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DIY Clutch Replacement Video


Scruit

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I have pulled my tranny several times and I use the 2 bottom studs to help you guide the tranny back in. Also make sure you have that harness plug out of the way when you put back in the tranny. I was under my car using every trick I knew to get the tranny in. But, I couldn't get the last 2 inches. After fighting with the tranny for about 20 minutes I get from under the car and see the plug had fell between the engine and the tranny and was keeping me from install the transmission. I moved it and the transmission popped right in. Hope that helps.
Racer X FMIC for '05-'09 LGTs, '08+ WRX and '10+ LGT,'14+ FXT, and '15+ WRX TMIC Racerxengineering.com
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We wrapped up a couple hours ago.

 

Ultimately, we ended up jockeying/tilting the motor for and aft along with a similar technique at the back of the transmission. Same approach on the way in.

 

Notes:

- I can't imagine doing this alone.

- 1/2 inch socket and drive set are essential.

- We were able to remove the flywheel bolts with the standard (non "Plus") torx T50, albeit **very carefully**. I would have preferred the Plus but could not find them locally - bad planning on my part.

- Used a transmission jack, but it only tilted for and aft, not side to side.

- Actual work time was 14 hours. We consciously took our time and were extremely organized.

- Biggest obstalce is transmission separation and realignment, followed by turbo placement. These can be overcome with patience and ingenuity.

 

Thank you all for contributing to this thread and to Scruit for making an awesome how-to!!

 

Off to continue break-in...

 

Cheers

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PBing the crap out of those alignment pins for a couple days prior to the pull, and heating (think Bernzomatic torch) the area around the pins when it comes time for the pull works. Put some neverseize on them when you put it back together. Helps overcome the dielectric corrosion between the steel pin and the aluminum tranny mount points.
- Pro amore Dei et patriam et populum -
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I imagine that it only gets easier for a non-turbo 2.5i? Anything notably different in the steps besides ignore IC and turbo dodging? Can I reuse my tranny fluid if I replaced it only a few months ago with the good stuff? Also, I would love to add turbo kit but haven't done any research yet. I heard that going with a lighter (single mass) FW would give easier rev but might make it harder to maintain idle revs for steering etc. Is this an issue? I like to drive hard and would like more pep. Not sure how much work/$$ to add turbo but thought I'd gear this clutch job around that prospect. TOB is seized. Rule of thumb is replace FW or inspect and make call? Quoted ~$800 for stock parts and labor at a respected shop.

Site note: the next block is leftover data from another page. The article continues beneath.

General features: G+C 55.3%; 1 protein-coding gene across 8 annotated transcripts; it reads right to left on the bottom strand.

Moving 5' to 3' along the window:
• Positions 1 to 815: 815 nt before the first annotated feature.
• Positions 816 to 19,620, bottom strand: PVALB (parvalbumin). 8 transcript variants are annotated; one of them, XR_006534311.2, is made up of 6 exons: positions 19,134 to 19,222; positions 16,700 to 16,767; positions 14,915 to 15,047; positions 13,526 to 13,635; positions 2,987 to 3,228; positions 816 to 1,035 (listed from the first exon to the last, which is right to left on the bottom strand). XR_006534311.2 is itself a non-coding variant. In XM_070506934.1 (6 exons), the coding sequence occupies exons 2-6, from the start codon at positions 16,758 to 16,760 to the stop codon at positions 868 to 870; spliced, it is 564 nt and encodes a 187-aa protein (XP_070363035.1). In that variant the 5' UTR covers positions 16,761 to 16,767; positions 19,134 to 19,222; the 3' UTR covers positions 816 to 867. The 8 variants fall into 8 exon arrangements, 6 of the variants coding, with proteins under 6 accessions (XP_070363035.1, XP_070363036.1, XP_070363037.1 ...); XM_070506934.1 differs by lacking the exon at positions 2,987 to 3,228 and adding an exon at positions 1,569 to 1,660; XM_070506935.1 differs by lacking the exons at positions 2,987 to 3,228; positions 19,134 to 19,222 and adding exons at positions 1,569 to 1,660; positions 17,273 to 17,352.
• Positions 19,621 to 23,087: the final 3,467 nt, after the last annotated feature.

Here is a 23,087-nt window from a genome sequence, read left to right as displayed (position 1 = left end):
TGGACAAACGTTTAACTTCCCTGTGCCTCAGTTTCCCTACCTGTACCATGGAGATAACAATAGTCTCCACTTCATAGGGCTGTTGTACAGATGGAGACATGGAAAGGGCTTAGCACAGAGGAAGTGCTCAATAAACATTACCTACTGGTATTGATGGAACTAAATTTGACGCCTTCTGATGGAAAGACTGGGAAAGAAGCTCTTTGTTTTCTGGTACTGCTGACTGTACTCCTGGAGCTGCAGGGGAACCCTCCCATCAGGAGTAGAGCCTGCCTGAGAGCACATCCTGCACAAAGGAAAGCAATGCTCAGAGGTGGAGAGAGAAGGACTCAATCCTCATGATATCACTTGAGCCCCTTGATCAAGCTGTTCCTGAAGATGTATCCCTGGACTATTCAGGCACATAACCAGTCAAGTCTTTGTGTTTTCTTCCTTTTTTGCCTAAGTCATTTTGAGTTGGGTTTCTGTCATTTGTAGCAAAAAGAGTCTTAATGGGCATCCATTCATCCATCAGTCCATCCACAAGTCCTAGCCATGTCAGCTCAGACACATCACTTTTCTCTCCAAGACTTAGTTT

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^ as for adding turbo, I considered it with my 2.5RS Impreza, and everything I read and was told, was basically to sell the NA and buy a WRX. For the cost and reliability of adding a turbo to a NA engine, it wasn't worth it. Or do an engine swap to a turbo 2.5. I'm guessing that will be the general consensus here.
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I imagine that it only gets easier for a non-turbo 2.5i? Anything notably different in the steps besides ignore IC and turbo dodging? Can I reuse my tranny fluid if I replaced it only a few months ago with the good stuff? Also, I would love to add turbo kit but haven't done any research yet. I heard that going with a lighter (single mass) FW would give easier rev but might make it harder to maintain idle revs for steering etc. Is this an issue? I like to drive hard and would like more pep. Not sure how much work/$$ to add turbo but thought I'd gear this clutch job around that prospect. TOB is seized. Rule of thumb is replace FW or inspect and make call? Quoted ~$800 for stock parts and labor at a respected shop.

 

AFAIK, aside from the obvious, the only difference is the 2.5is have clips to clip the TOB to the fork.

 

You'll only lose trans fluid if you pull the axles. I lost about a quart when I did mine.

 

I have a LWFW and I would not recommend it for a DD due to noise issues.

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Thank you so much for this video. I finally got everything bolted back up under the car and got it off jackstands at 12:30 this morning. That was day 5 and 19 hours of work (not including breaks and several runs to the store for the 14mm hex socket, torch, and putty knife/chisel/prybars). 9 of those hours were spent wrestling with the trans/engine connection, 4 to remove and 5 to bolt back up.

 

I am working alone, so it could potentially be faster with an experienced helper, and it will go faster if I ever have to do this again. I just have a couple house left with the top side of the engine, and then I should get to drive her today, day 6. I can't wait. Carpooling with my wife to work sucks. So much for getting this done over my nice long holiday weekend.

Edited by spec.B Dream